Detroit Tigers’ outfielder Delmon Young will lose $250,000 in pay and has been banned from the field for seven days after being charged with assaulting a man and yelling anti-Semitic hate statements in New York last week.
The ban is retroactive to last Friday, allowing Young to return to the field this Friday, subject to a positive report by a therapist. With a yearly salary of $6.75 million, he will lose a week’s pay amounting to $250,000.
Major League Baseball officials described the assault as "the incident that occurred in New York last week." He allegedly was under the influence of alcohol, screamed at four tourists giving money to a Jewish panhandler, and yelled anti-Semitic slurs while assaulting one of the men.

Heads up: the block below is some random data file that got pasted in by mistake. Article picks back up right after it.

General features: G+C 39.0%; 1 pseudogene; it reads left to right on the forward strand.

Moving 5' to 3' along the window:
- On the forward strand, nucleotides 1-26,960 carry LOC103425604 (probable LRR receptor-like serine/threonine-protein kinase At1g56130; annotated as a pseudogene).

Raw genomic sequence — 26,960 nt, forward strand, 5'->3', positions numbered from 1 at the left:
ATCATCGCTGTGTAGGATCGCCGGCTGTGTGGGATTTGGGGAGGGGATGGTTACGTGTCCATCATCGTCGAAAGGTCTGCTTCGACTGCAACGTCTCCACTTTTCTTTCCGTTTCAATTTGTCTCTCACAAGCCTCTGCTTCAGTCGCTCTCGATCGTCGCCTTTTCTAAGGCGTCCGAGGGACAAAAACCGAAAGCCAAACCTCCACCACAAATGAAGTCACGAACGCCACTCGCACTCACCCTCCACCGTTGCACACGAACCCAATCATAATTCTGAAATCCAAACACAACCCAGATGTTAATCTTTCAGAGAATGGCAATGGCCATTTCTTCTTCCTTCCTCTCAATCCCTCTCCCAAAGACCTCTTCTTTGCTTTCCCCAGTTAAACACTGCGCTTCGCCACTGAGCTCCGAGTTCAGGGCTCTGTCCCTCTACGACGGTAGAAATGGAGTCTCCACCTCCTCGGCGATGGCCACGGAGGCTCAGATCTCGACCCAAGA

Young still faces trial May 29 for a charge of aggravated harassment, which carries a sentence of up to one year in jail.
"Those associated with our game should meet the responsibilities and standards that stem from our game's stature as a social institution,” stated Major League Baseball commissioner Bud Selig.
"An incident like this cannot and will not be tolerated. I think that Mr. Young is regretful, and it is my expectation that he will learn from this unfortunate episode,” he added.
The Tigers’ president and general manager, Dave Dombrowski, insisted that some of the allegations reported in the media are not true but he did not say which ones.
“I’m not saying every article, but some were inaccurate,” Dombrowski told reporters.